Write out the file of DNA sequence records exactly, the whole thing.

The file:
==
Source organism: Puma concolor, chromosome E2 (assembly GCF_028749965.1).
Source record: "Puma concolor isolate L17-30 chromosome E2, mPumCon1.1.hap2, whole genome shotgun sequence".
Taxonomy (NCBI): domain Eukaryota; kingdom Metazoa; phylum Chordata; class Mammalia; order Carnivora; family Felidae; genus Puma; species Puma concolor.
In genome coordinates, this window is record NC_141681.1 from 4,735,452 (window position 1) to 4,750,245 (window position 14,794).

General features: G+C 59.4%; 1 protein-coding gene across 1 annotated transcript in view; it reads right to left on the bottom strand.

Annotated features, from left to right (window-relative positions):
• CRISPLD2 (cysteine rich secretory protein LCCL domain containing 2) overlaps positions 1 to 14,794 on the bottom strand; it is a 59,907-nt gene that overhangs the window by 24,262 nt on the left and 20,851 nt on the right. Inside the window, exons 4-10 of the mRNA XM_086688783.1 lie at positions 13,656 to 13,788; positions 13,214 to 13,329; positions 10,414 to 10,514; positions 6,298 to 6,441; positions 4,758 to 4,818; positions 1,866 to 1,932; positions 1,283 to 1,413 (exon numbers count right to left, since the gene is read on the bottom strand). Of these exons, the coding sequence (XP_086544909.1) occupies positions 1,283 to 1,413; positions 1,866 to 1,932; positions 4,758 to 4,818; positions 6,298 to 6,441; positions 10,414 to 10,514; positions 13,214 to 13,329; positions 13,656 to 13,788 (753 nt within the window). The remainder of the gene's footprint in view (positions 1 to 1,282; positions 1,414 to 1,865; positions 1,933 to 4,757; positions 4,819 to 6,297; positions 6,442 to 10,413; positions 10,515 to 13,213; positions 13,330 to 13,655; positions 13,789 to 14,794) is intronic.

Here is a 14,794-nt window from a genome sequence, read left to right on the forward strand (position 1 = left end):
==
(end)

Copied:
Source organism: Puma concolor, chromosome E2 (assembly GCF_028749965.1).
Source record: "Puma concolor isolate L17-30 chromosome E2, mPumCon1.1.hap2, whole genome shotgun sequence".
Taxonomy (NCBI): domain Eukaryota; kingdom Metazoa; phylum Chordata; class Mammalia; order Carnivora; family Felidae; genus Puma; species Puma concolor.
In genome coordinates, this window is record NC_141681.1 from 4,735,452 (window position 1) to 4,750,245 (window position 14,794).

General features: G+C 59.4%; 1 protein-coding gene across 1 annotated transcript in view; it reads right to left on the bottom strand.

Annotated features, from left to right (window-relative positions):
• CRISPLD2 (cysteine rich secretory protein LCCL domain containing 2) overlaps positions 1 to 14,794 on the bottom strand; it is a 59,907-nt gene that overhangs the window by 24,262 nt on the left and 20,851 nt on the right. Inside the window, exons 4-10 of the mRNA XM_086688783.1 lie at positions 13,656 to 13,788; positions 13,214 to 13,329; positions 10,414 to 10,514; positions 6,298 to 6,441; positions 4,758 to 4,818; positions 1,866 to 1,932; positions 1,283 to 1,413 (exon numbers count right to left, since the gene is read on the bottom strand). Of these exons, the coding sequence (XP_086544909.1) occupies positions 1,283 to 1,413; positions 1,866 to 1,932; positions 4,758 to 4,818; positions 6,298 to 6,441; positions 10,414 to 10,514; positions 13,214 to 13,329; positions 13,656 to 13,788 (753 nt within the window). The remainder of the gene's footprint in view (positions 1 to 1,282; positions 1,414 to 1,865; positions 1,933 to 4,757; positions 4,819 to 6,297; positions 6,442 to 10,413; positions 10,515 to 13,213; positions 13,330 to 13,655; positions 13,789 to 14,794) is intronic.

Here is a 14,794-nt window from a genome sequence, read left to right on the forward strand (position 1 = left end):